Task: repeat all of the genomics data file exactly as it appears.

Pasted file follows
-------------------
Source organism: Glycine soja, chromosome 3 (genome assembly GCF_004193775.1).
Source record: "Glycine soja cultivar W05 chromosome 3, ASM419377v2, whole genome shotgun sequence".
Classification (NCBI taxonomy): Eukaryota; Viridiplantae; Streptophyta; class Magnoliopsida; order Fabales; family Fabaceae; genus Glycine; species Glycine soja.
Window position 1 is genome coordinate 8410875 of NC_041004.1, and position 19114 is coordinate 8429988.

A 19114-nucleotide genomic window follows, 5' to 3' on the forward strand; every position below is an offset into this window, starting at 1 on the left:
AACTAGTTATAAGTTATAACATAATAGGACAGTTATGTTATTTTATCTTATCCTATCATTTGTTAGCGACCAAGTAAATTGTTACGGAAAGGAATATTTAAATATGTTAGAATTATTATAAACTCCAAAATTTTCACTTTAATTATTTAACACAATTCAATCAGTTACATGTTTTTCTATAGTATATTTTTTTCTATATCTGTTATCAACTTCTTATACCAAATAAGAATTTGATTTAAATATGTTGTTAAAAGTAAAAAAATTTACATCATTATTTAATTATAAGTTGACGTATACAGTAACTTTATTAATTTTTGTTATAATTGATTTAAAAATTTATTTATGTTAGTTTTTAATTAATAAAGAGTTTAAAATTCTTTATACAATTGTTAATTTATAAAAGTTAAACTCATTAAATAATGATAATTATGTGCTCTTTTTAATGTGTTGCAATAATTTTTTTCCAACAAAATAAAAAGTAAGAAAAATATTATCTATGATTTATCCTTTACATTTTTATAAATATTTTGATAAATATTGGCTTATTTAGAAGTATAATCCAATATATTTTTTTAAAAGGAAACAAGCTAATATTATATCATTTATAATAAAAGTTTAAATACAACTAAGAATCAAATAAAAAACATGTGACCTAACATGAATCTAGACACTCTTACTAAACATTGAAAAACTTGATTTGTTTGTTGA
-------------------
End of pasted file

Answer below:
Source organism: Glycine soja, chromosome 3 (genome assembly GCF_004193775.1).
Source record: "Glycine soja cultivar W05 chromosome 3, ASM419377v2, whole genome shotgun sequence".
Classification (NCBI taxonomy): Eukaryota; Viridiplantae; Streptophyta; class Magnoliopsida; order Fabales; family Fabaceae; genus Glycine; species Glycine soja.
Window position 1 is genome coordinate 8410875 of NC_041004.1, and position 19114 is coordinate 8429988.

A 19114-nucleotide genomic window follows, 5' to 3' on the forward strand; every position below is an offset into this window, starting at 1 on the left:
AACTAGTTATAAGTTATAACATAATAGGACAGTTATGTTATTTTATCTTATCCTATCATTTGTTAGCGACCAAGTAAATTGTTACGGAAAGGAATATTTAAATATGTTAGAATTATTATAAACTCCAAAATTTTCACTTTAATTATTTAACACAATTCAATCAGTTACATGTTTTTCTATAGTATATTTTTTTCTATATCTGTTATCAACTTCTTATACCAAATAAGAATTTGATTTAAATATGTTGTTAAAAGTAAAAAAATTTACATCATTATTTAATTATAAGTTGACGTATACAGTAACTTTATTAATTTTTGTTATAATTGATTTAAAAATTTATTTATGTTAGTTTTTAATTAATAAAGAGTTTAAAATTCTTTATACAATTGTTAATTTATAAAAGTTAAACTCATTAAATAATGATAATTATGTGCTCTTTTTAATGTGTTGCAATAATTTTTTTCCAACAAAATAAAAAGTAAGAAAAATATTATCTATGATTTATCCTTTACATTTTTATAAATATTTTGATAAATATTGGCTTATTTAGAAGTATAATCCAATATATTTTTTTAAAAGGAAACAAGCTAATATTATATCATTTATAATAAAAGTTTAAATACAACTAAGAATCAAATAAAAAACATGTGACCTAACATGAATCTAGACACTCTTACTAAACATTGAAAAACTTGATTTGTTTGTTGA